KQED’s ‘California Report’ Examines Challenges To Providing Care to State’s Growing Oaxacan Immigrant Population
California's growing population of indigenous Oaxacan immigrants, who prefer traditional healers and herbal remedies to Western medicine, pose new challenges to California's health care system, KQED's "The California Report" reports.
According to KQED, about 100 Central Valley physicians on Monday met with a panel of visiting Mexican indigenous healers to discuss issues related to providing culturally competent care to an estimated 100,000 indigenous farm workers in the state. Panelists discussed issues including medicinal plants used in Oaxaca and indigenous beliefs surrounding the relationship between disease and emotion, KQED reports.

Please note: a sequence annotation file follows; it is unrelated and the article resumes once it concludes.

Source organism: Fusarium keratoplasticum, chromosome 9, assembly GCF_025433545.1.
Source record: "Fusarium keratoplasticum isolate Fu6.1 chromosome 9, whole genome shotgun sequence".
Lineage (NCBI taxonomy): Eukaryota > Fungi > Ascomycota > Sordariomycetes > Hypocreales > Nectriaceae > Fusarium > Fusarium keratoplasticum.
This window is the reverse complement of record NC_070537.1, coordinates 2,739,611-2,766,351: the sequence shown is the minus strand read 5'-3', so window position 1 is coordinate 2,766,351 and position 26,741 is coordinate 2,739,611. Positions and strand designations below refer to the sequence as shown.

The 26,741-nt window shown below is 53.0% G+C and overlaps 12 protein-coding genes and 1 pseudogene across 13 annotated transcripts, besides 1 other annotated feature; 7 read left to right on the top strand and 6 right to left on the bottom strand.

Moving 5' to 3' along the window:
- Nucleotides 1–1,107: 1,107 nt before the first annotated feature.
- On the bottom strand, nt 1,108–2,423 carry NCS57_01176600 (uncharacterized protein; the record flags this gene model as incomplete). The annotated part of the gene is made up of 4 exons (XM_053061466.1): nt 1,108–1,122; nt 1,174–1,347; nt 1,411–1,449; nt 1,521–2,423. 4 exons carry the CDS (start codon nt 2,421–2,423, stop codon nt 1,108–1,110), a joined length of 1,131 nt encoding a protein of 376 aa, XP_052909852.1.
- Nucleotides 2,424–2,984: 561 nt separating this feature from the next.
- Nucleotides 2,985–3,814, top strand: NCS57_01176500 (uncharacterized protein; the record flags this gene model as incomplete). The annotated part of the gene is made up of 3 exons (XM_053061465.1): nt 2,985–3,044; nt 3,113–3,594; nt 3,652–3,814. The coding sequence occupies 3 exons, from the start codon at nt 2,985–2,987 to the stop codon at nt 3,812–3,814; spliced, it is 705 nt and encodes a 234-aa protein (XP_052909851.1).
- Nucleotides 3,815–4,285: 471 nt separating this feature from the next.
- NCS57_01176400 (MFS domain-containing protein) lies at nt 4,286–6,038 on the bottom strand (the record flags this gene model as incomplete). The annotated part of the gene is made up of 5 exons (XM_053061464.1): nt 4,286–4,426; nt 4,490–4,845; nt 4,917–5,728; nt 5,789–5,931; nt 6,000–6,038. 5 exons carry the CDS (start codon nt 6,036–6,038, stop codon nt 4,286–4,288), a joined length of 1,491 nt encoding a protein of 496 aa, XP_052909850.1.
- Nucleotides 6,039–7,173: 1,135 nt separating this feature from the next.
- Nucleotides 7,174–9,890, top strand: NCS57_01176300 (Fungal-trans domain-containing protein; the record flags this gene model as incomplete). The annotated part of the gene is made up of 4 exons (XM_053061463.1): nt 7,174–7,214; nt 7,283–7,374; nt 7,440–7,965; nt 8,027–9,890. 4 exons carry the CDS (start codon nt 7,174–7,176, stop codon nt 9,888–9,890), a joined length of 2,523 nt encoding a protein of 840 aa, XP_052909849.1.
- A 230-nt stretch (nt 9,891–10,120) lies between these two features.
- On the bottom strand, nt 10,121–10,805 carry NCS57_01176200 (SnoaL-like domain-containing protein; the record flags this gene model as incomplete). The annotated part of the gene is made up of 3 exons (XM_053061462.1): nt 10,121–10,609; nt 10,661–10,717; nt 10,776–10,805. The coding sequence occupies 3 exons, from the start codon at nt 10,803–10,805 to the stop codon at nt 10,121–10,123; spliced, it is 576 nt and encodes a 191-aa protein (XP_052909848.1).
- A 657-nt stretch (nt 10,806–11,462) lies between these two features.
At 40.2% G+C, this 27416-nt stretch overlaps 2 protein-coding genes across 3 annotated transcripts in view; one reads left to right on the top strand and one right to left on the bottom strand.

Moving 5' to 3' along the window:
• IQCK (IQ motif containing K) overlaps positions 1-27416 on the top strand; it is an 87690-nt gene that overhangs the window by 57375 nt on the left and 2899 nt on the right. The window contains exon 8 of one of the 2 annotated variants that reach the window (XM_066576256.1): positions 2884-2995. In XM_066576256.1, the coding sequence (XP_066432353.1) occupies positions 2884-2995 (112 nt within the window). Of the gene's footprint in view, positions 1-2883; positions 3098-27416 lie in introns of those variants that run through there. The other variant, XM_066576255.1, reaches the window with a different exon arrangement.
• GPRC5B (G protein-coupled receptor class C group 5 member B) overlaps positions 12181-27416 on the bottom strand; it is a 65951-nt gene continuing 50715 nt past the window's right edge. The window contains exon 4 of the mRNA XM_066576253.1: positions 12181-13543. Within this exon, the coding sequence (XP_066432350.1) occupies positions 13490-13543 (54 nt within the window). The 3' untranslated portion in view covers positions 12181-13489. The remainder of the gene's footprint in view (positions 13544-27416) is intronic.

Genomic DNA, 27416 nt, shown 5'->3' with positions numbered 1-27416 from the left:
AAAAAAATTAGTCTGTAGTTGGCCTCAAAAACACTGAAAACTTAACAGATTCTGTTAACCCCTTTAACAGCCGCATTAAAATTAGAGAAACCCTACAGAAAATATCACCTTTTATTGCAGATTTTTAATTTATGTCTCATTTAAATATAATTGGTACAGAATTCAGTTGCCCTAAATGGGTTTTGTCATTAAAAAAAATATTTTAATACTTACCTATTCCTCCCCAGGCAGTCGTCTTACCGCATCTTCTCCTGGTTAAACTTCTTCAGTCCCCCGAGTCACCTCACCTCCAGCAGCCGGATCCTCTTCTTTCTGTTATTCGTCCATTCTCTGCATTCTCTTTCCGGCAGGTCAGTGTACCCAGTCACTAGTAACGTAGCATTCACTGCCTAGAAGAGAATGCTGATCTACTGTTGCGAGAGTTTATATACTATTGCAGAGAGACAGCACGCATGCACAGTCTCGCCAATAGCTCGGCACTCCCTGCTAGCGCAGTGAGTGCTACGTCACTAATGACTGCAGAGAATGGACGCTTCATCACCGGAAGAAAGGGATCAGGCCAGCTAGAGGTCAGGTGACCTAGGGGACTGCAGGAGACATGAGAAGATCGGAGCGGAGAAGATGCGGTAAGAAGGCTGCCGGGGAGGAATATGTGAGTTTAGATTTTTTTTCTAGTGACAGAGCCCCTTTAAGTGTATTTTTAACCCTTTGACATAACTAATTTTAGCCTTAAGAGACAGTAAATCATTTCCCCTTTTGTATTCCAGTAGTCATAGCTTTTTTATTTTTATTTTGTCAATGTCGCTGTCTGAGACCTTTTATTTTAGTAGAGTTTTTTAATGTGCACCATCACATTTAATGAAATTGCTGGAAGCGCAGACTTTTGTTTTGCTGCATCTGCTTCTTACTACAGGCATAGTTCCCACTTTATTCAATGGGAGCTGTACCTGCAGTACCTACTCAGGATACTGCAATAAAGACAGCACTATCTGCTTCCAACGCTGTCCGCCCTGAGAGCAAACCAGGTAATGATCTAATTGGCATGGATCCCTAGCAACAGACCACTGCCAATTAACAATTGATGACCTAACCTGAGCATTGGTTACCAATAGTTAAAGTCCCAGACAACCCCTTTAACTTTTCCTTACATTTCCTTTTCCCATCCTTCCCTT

For example, a diabetes educator at University Medical Center in Fresno who attended the conference said that many Oaxacan patients he has encountered are "scared" of Western medicine or have "tremendous cultural resistance" to some conventional treatments, such as the belief that insulin is addictive and toxic.
The Mexican indigenous healers are scheduled to hold similar conferences in Bakersfield and Salinas later this week, KQED reports (Khokha, "The California Report," KQED, 11/8).
The complete segment is available online in RealPlayer.